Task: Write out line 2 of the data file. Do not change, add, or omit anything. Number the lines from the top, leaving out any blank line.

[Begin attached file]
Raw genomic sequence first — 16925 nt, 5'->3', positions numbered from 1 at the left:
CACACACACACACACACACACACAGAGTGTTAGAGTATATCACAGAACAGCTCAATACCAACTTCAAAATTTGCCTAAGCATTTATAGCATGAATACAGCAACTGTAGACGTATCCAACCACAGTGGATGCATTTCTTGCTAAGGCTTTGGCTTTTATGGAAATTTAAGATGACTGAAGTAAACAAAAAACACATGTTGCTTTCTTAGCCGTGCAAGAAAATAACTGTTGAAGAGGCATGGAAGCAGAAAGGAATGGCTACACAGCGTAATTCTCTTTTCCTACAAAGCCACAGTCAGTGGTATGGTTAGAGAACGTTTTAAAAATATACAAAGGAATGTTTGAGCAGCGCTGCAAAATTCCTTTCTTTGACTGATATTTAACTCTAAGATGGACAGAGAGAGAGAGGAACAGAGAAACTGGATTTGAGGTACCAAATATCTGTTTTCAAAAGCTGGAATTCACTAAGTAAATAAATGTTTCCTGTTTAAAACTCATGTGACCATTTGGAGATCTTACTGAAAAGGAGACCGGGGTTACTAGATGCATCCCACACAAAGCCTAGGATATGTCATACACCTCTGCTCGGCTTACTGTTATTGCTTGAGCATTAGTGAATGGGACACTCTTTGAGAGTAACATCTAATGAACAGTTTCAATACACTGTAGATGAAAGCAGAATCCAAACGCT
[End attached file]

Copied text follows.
CACACACACACACACACACACACAGAGTGTTAGAGTATATCACAGAACAGCTCAATACCAACTTCAAAATTTGCCTAAGCATTTATAGCATGAATACAGCAACTGTAGACGTATCCAACCACAGTGGATGCATTTCTTGCTAAGGCTTTGGCTTTTATGGAAATTTAAGATGACTGAAGTAAACAAAAAACACATGTTGCTTTCTTAGCCGTGCAAGAAAATAACTGTTGAAGAGGCATGGAAGCAGAAAGGAATGGCTACACAGCGTAATTCTCTTTTCCTACAAAGCCACAGTCAGTGGTATGGTTAGAGAACGTTTTAAAAATATACAAAGGAATGTTTGAGCAGCGCTGCAAAATTCCTTTCTTTGACTGATATTTAACTCTAAGATGGACAGAGAGAGAGAGGAACAGAGAAACTGGATTTGAGGTACCAAATATCTGTTTTCAAAAGCTGGAATTCACTAAGTAAATAAATGTTTCCTGTTTAAAACTCATGTGACCATTTGGAGATCTTACTGAAAAGGAGACCGGGGTTACTAGATGCATCCCACACAAAGCCTAGGATATGTCATACACCTCTGCTCGGCTTACTGTTATTGCTTGAGCATTAGTGAATGGGACACTCTTTGAGAGTAACATCTAATGAACAGTTTCAATACACTGTAGATGAAAGCAGAATCCAAACGCT